If, like me you visit a fair few theatres, you will understand the need for the atmosphere, auditorium and facilities to be up to scratch to ensure you have full viewing pleasure. No matter how good the show, if you are not comfortable for the duration of your visit, this can hugely impact your enjoyment. Every theatre has its pros and cons, and they're often down to personal preference, but here's my list of ten ways that the right venue can make your visit memorable for the right reasons.
1. Comfortable seats
There is nothing worse than enjoying a show only to get half way through and find your rear has gone to sleep.
As a woman, in most theatres you have to make strategic loo breaks. There are rarely enough, they are often run down, and you can spend a huge majority of the interval queuing up to use the amenities. In most theatres you basically need to be dehydrated or able to run very fast and hope you're sitting next to the isle. The only exception I've found recently is the The Prince Of Wales Theatre where The Book of Morman is playing. Going for your 'wee break' there is actually a great experience!
Have a look at my blog, When Is Your Wee Break In A Show?
I prefer to sit near the front so I can really soak up the atmosphere from the stage but also can hear the actors even if the microphones aren't too good. Last year I watched Billy Elliot from a cheap seat in the upper circle and found the dialogue too quiet and the effects far too loud.
I visited New York in the summer and found the Broadway theatres were freezing. Although it was about 30 degrees outside, you needed a wooly hat on under the excessive air conditioning. Thankfully the London theatres haven't adopted this (yet!), although they do occasionally have the heating turned up too high which can lead to snoozing if the show isn't interesting enough.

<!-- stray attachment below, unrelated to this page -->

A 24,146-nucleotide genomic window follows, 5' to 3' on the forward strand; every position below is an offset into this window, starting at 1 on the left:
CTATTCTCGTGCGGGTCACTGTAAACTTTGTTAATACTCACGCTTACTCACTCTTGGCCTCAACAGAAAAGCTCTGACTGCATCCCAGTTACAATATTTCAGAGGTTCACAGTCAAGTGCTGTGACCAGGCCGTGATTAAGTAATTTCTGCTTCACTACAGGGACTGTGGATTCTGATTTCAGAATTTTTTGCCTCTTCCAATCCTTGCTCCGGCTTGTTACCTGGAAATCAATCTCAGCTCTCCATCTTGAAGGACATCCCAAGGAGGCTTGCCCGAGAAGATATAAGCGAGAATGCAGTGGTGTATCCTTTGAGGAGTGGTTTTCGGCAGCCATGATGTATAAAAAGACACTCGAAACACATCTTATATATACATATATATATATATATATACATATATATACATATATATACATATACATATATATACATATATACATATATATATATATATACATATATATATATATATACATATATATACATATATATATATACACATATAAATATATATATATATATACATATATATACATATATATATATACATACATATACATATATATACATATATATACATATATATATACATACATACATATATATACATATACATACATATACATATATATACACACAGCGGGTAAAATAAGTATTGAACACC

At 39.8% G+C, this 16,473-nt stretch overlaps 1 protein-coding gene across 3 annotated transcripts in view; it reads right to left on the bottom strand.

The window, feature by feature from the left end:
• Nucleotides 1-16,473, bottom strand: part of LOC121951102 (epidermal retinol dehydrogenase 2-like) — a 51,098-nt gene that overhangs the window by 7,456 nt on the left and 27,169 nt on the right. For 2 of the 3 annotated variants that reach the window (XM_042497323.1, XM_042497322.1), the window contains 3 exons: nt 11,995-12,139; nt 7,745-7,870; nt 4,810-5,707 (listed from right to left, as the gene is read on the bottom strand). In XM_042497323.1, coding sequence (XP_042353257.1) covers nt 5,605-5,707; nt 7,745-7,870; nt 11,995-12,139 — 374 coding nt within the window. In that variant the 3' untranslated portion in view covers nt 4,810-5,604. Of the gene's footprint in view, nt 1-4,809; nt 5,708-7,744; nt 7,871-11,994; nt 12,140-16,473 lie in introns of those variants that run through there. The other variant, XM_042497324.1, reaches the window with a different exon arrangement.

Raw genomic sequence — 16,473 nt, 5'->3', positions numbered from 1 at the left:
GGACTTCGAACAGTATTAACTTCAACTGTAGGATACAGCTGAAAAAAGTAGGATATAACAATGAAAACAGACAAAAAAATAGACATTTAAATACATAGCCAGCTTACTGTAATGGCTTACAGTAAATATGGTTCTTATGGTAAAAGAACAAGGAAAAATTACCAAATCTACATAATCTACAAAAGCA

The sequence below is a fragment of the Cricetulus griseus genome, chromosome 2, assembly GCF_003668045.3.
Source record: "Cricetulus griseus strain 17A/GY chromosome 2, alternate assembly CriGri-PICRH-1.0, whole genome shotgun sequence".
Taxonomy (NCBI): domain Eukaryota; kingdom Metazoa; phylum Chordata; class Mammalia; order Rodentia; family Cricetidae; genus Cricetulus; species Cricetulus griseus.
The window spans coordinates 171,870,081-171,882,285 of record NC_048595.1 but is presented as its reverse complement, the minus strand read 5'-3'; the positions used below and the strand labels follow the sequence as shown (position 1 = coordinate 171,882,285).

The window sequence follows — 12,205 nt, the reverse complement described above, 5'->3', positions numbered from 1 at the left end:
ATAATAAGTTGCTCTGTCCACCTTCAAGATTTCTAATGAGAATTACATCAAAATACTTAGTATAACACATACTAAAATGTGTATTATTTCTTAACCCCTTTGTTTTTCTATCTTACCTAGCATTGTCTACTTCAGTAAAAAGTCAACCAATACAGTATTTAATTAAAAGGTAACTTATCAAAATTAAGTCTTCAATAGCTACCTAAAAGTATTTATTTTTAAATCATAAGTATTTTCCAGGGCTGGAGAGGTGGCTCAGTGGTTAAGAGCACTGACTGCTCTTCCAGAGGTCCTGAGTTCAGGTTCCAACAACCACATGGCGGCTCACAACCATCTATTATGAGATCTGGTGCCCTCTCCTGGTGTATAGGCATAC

5. Theatre Programmes
Do we really need to pay for one programme featuring the current cast and one with the pretty pictures? I just don't think two are needed and begrudge paying for them. Wicked has the right idea by combing the two in a glossy programme with both cast and production pictures.
6. Leg room
Now, I'm only a shorty so if I find if there isn't much leg room the seats must be cramped. The Palace Theatre (The Commitments) is the worst for people on the taller side in my experience. My son (6'3") and my partner (6'1") struggled. The Apollo Victoria (Wicked) is a little tight, as is the Noel Coward (The Curious Incident of the Dog in the night time). The Book Of Mormon at the Prince Of Wales Theatre has plenty of room as does the Prince Edward (Miss Saigon) and Her Majesty's (The Phantom of the Opera).
7. The Rake
Raked seating is a great way of ensuring hundreds of people can get the best view possible. The angle of the seating varies from theatre to theatre and in some it is so steep that you feel as if you are going to fall from the upper circle seats. The Palace theatre again, is the worse for this in my experience.
Although the Cambridge Theatre (Matilda) is quite steeply raked, it's not enough for it to feel scary and the view from the cheap seats is still really good.
8. View restrictions
This can be very annoying particularly if they are not published. Have a look at my previous blog about where to sit: What's In That Label: Restricted View
Not being able to find the way out when the show ends and having to queue to leave can be a bit frightening and very annoying. I understand that attempting to get around 1500 people out in a orderly fashion is a challenge, but opening as many exits as possible and labelling them can help this.
I really hate the use of blinders and pyro flashes. If I have to look away from the stage, the lights are too bright as far as I'm concerned.
When done well, the lighting can change a scene's feeling and mood. The lighting in Miss Saigon at The Prince Edward is excellent and illustrates perfectly the place and the period of the piece.
Equally the house lights can impact your visit. If they are too dim, it can be difficult to read your seat number. Some of the older theatres seem to have this problem.
With all of this in mind, I have to say that my least favourite theatre is the Palace. It could generally do with a bit of a spruce up and even though The Commitments is a great show and well worth it, I look forward to the other parts of my visit less.
I can safely say that my favourite theatre to visit in the West End at the moment is The Prince of Wales. It ticks all the boxes and The Book Of Mormon is a great show!
By Nicky Sweetland
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